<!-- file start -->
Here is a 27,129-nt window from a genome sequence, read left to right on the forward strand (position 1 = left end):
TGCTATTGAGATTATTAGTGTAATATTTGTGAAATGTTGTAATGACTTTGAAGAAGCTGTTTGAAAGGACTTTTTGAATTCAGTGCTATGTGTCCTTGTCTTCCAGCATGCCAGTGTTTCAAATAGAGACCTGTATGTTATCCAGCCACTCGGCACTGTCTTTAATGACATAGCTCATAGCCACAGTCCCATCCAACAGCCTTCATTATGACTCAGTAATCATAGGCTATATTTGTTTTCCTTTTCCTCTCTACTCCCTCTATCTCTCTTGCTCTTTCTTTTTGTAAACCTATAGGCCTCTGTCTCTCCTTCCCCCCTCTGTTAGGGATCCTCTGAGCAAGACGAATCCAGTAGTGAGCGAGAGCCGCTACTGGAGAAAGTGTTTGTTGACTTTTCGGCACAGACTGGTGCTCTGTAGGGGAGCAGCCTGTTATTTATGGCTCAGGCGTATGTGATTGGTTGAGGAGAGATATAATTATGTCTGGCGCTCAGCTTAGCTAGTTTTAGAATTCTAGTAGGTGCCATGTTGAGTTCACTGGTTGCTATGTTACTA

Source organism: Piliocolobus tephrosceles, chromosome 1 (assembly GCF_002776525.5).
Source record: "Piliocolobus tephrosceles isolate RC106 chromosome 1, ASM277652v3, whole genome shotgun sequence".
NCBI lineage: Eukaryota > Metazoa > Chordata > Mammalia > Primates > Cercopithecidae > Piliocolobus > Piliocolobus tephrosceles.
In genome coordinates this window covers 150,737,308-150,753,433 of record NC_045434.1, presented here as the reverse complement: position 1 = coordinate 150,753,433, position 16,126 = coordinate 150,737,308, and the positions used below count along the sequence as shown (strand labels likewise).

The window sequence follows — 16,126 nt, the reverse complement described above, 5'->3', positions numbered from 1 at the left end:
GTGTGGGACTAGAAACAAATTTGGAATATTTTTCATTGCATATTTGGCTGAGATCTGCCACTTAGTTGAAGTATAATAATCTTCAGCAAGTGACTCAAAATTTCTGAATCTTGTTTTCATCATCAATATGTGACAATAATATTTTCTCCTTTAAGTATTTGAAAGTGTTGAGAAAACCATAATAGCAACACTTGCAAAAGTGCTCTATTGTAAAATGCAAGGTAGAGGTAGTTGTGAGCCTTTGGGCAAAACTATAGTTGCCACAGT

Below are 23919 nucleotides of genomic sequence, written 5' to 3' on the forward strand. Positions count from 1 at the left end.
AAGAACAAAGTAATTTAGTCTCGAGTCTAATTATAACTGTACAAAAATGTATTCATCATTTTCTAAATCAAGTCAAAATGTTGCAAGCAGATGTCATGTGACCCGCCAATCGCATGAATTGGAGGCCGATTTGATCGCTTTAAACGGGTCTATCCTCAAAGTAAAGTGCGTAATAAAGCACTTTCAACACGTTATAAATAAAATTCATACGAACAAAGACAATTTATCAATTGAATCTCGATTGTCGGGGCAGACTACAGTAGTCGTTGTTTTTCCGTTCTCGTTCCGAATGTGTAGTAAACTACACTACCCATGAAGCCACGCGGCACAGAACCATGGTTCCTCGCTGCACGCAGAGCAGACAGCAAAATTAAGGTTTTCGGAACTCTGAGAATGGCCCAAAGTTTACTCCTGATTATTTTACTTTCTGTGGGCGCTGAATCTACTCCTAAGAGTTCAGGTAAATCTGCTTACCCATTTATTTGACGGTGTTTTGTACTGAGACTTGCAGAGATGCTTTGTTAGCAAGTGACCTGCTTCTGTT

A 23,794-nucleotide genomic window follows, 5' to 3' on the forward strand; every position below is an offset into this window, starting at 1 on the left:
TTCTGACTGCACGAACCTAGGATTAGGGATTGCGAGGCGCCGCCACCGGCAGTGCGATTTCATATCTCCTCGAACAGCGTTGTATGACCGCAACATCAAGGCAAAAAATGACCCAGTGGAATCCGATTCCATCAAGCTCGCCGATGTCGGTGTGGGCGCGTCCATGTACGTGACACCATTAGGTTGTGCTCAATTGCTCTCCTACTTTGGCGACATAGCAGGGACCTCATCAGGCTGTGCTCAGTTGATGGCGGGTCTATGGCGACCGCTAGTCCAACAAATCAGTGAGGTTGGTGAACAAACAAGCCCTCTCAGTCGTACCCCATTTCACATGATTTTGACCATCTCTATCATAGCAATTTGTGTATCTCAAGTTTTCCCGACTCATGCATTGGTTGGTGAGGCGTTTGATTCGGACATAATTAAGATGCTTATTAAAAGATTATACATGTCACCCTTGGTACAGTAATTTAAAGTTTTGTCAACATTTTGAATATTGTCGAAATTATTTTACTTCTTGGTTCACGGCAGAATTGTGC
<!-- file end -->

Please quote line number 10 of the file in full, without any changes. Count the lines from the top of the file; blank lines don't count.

AAGAACAAAGTAATTTAGTCTCGAGTCTAATTATAACTGTACAAAAATGTATTCATCATTTTCTAAATCAAGTCAAAATGTTGCAAGCAGATGTCATGTGACCCGCCAATCGCATGAATTGGAGGCCGATTTGATCGCTTTAAACGGGTCTATCCTCAAAGTAAAGTGCGTAATAAAGCACTTTCAACACGTTATAAATAAAATTCATACGAACAAAGACAATTTATCAATTGAATCTCGATTGTCGGGGCAGACTACAGTAGTCGTTGTTTTTCCGTTCTCGTTCCGAATGTGTAGTAAACTACACTACCCATGAAGCCACGCGGCACAGAACCATGGTTCCTCGCTGCACGCAGAGCAGACAGCAAAATTAAGGTTTTCGGAACTCTGAGAATGGCCCAAAGTTTACTCCTGATTATTTTACTTTCTGTGGGCGCTGAATCTACTCCTAAGAGTTCAGGTAAATCTGCTTACCCATTTATTTGACGGTGTTTTGTACTGAGACTTGCAGAGATGCTTTGTTAGCAAGTGACCTGCTTCTGTT